A California library has acquired a cache of letters from Jane Austen's mother's family. No, none of the letters was written by Austen. None of the letters even mentions by Austen by name. But Jane Austen is to historical documents as Fifty Shades of Grey is to hotel packages—drop her name and suddenly everybody's ears perk up.

The Guardian reports on the Huntington Library's purchase of 52 previously unpublished letters from the Leighs, Austen's mother's family. They'll "help people develop a more vivid understanding of Austen's immediate world,'" according to the library's Vanessa Wilkiek, who added that they demonstrate "the intimate, mundane, playful, and tragic aspects of the times." For instance, this 1750 snippet, discussing recent earthquakes:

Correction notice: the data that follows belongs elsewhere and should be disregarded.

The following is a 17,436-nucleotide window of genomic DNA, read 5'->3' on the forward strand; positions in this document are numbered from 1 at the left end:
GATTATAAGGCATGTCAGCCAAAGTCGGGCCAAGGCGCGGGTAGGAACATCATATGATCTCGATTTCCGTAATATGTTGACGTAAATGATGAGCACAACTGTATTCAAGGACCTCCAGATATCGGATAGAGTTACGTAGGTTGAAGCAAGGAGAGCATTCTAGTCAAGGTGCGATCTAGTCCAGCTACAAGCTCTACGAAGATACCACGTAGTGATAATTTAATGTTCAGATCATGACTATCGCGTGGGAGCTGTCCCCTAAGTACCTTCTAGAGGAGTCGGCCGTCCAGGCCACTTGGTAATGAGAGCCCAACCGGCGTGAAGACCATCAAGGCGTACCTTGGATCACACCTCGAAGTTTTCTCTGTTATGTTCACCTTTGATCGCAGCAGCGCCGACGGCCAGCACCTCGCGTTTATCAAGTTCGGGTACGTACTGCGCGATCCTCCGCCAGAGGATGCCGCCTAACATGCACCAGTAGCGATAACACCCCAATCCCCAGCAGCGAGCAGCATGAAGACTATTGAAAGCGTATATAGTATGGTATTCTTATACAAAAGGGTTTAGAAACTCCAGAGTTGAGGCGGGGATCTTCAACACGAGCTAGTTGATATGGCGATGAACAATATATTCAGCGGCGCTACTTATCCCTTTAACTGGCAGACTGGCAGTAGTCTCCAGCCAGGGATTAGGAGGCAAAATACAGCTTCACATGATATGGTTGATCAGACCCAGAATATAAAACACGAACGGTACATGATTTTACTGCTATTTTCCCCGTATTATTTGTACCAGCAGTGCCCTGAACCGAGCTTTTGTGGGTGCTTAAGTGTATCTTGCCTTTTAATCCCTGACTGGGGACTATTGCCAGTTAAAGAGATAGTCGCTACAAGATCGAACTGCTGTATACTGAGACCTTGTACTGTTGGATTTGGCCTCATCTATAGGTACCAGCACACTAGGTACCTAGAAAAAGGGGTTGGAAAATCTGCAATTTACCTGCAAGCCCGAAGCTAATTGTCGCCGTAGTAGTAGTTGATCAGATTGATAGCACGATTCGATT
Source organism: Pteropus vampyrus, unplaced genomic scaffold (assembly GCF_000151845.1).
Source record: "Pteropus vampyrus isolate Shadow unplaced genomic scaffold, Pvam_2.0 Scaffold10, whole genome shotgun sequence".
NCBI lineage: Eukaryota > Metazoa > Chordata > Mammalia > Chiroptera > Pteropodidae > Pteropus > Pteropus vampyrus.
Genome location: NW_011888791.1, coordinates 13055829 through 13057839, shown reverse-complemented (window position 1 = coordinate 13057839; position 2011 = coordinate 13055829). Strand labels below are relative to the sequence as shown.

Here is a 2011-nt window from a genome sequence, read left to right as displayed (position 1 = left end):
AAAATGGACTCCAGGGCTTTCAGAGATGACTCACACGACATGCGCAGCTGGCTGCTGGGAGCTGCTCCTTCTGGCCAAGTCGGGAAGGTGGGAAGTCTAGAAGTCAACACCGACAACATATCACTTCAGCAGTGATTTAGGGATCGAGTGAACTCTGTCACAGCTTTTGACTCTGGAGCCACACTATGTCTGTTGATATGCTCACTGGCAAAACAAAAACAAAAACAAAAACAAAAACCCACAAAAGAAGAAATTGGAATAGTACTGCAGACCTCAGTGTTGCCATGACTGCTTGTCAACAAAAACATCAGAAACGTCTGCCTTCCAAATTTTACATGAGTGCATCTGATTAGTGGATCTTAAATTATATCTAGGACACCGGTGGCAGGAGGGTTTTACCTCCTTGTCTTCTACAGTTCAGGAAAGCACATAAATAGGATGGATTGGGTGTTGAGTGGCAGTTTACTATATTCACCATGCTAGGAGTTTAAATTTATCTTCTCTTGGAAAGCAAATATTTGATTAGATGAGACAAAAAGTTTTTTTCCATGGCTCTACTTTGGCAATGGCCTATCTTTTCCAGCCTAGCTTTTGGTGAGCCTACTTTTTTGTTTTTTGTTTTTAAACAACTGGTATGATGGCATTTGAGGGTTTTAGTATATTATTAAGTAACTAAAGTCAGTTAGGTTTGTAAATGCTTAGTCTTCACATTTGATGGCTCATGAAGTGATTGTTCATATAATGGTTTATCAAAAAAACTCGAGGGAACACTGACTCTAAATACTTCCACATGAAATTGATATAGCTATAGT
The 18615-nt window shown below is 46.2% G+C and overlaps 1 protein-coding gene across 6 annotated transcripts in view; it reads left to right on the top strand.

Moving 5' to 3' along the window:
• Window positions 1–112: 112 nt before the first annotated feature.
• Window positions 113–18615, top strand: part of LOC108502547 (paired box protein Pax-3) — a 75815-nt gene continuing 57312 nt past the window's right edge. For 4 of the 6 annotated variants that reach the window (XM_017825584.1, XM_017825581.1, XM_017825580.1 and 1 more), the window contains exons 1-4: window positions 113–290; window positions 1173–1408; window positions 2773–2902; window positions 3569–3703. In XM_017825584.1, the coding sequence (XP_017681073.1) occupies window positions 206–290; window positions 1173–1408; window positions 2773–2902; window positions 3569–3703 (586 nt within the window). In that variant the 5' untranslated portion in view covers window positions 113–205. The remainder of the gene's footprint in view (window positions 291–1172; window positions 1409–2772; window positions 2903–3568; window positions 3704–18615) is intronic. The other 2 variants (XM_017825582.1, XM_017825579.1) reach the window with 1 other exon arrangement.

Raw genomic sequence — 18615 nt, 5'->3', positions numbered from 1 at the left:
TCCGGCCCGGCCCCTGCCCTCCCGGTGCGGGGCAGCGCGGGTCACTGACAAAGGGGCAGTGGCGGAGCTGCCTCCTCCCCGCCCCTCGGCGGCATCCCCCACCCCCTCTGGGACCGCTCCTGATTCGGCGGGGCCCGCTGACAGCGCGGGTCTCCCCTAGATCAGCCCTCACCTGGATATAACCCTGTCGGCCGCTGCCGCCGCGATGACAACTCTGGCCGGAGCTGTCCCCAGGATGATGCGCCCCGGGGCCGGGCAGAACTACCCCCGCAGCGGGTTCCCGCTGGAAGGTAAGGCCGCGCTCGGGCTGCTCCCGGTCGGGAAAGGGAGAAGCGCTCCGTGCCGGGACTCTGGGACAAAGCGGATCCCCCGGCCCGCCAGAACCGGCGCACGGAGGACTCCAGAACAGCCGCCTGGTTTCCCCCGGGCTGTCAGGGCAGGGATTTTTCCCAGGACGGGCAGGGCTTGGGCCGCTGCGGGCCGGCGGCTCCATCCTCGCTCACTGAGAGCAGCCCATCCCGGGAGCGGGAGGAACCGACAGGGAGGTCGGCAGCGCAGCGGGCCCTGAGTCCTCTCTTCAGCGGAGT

"A general panic seems to have taken possession of all here, particularly the female world, and made us all deaf to everything but our own fears. We have already felt two pretty strong earthquakes at 28 days distance," wrote Leigh. "On Thursday, three weeks, it is prophesised we shall have another much more violent than the former, in which London is to share the fate of Lima."

On the one hand, this is pretty cool! Austen's sister burned many of her letters when she died, so enthusiasts are always thirsty for more intimate details, and it's easy to see someone riffing on these letters to produce a pretty compelling book about Austen's background and surroundings. (Though it'd be lost amid a sea of Live Like Jane! books, God knows.)

On the other: Unless you are a dyed-in-the-petticoats die-hard Jane Austen obsessive, these letters probably aren't going to rock your world. Such is the lonely plight of the Jane Austen obsessive.

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